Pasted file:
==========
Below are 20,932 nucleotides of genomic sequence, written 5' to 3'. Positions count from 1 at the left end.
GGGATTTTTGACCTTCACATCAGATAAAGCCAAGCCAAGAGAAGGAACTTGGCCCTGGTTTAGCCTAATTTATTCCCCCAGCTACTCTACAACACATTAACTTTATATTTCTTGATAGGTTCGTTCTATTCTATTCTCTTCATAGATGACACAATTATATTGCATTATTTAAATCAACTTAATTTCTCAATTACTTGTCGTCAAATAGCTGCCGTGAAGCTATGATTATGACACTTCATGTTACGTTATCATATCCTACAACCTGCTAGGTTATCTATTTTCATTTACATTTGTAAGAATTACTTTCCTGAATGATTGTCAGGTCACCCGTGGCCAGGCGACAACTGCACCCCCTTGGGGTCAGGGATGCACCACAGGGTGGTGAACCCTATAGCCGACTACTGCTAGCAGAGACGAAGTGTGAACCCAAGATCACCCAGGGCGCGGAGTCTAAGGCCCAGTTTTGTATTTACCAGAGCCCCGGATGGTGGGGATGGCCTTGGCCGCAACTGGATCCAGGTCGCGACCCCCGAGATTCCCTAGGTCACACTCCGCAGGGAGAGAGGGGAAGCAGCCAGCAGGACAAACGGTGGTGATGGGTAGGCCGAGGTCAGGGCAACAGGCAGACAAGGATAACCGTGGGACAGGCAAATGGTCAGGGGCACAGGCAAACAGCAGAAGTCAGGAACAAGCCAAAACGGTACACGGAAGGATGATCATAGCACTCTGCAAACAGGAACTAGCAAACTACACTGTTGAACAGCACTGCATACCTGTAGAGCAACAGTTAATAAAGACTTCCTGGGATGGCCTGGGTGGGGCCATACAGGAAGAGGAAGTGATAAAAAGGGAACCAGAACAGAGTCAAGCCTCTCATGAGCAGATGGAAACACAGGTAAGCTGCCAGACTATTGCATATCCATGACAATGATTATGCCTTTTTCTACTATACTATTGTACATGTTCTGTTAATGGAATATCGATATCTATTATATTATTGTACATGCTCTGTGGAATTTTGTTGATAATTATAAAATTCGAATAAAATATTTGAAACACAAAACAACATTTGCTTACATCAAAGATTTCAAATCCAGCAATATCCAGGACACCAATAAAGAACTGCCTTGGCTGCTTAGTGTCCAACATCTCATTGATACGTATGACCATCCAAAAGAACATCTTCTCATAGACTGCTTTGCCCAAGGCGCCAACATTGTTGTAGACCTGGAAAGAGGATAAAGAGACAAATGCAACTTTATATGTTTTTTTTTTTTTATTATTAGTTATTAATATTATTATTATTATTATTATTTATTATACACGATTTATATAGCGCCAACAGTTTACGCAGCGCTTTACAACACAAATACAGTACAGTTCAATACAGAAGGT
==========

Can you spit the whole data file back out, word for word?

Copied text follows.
Below are 20,932 nucleotides of genomic sequence, written 5' to 3'. Positions count from 1 at the left end.
GGGATTTTTGACCTTCACATCAGATAAAGCCAAGCCAAGAGAAGGAACTTGGCCCTGGTTTAGCCTAATTTATTCCCCCAGCTACTCTACAACACATTAACTTTATATTTCTTGATAGGTTCGTTCTATTCTATTCTCTTCATAGATGACACAATTATATTGCATTATTTAAATCAACTTAATTTCTCAATTACTTGTCGTCAAATAGCTGCCGTGAAGCTATGATTATGACACTTCATGTTACGTTATCATATCCTACAACCTGCTAGGTTATCTATTTTCATTTACATTTGTAAGAATTACTTTCCTGAATGATTGTCAGGTCACCCGTGGCCAGGCGACAACTGCACCCCCTTGGGGTCAGGGATGCACCACAGGGTGGTGAACCCTATAGCCGACTACTGCTAGCAGAGACGAAGTGTGAACCCAAGATCACCCAGGGCGCGGAGTCTAAGGCCCAGTTTTGTATTTACCAGAGCCCCGGATGGTGGGGATGGCCTTGGCCGCAACTGGATCCAGGTCGCGACCCCCGAGATTCCCTAGGTCACACTCCGCAGGGAGAGAGGGGAAGCAGCCAGCAGGACAAACGGTGGTGATGGGTAGGCCGAGGTCAGGGCAACAGGCAGACAAGGATAACCGTGGGACAGGCAAATGGTCAGGGGCACAGGCAAACAGCAGAAGTCAGGAACAAGCCAAAACGGTACACGGAAGGATGATCATAGCACTCTGCAAACAGGAACTAGCAAACTACACTGTTGAACAGCACTGCATACCTGTAGAGCAACAGTTAATAAAGACTTCCTGGGATGGCCTGGGTGGGGCCATACAGGAAGAGGAAGTGATAAAAAGGGAACCAGAACAGAGTCAAGCCTCTCATGAGCAGATGGAAACACAGGTAAGCTGCCAGACTATTGCATATCCATGACAATGATTATGCCTTTTTCTACTATACTATTGTACATGTTCTGTTAATGGAATATCGATATCTATTATATTATTGTACATGCTCTGTGGAATTTTGTTGATAATTATAAAATTCGAATAAAATATTTGAAACACAAAACAACATTTGCTTACATCAAAGATTTCAAATCCAGCAATATCCAGGACACCAATAAAGAACTGCCTTGGCTGCTTAGTGTCCAACATCTCATTGATACGTATGACCATCCAAAAGAACATCTTCTCATAGACTGCTTTGCCCAAGGCGCCAACATTGTTGTAGACCTGGAAAGAGGATAAAGAGACAAATGCAACTTTATATGTTTTTTTTTTTTTATTATTAGTTATTAATATTATTATTATTATTATTATTTATTATACACGATTTATATAGCGCCAACAGTTTACGCAGCGCTTTACAACACAAATACAGTACAGTTCAATACAGAAGGT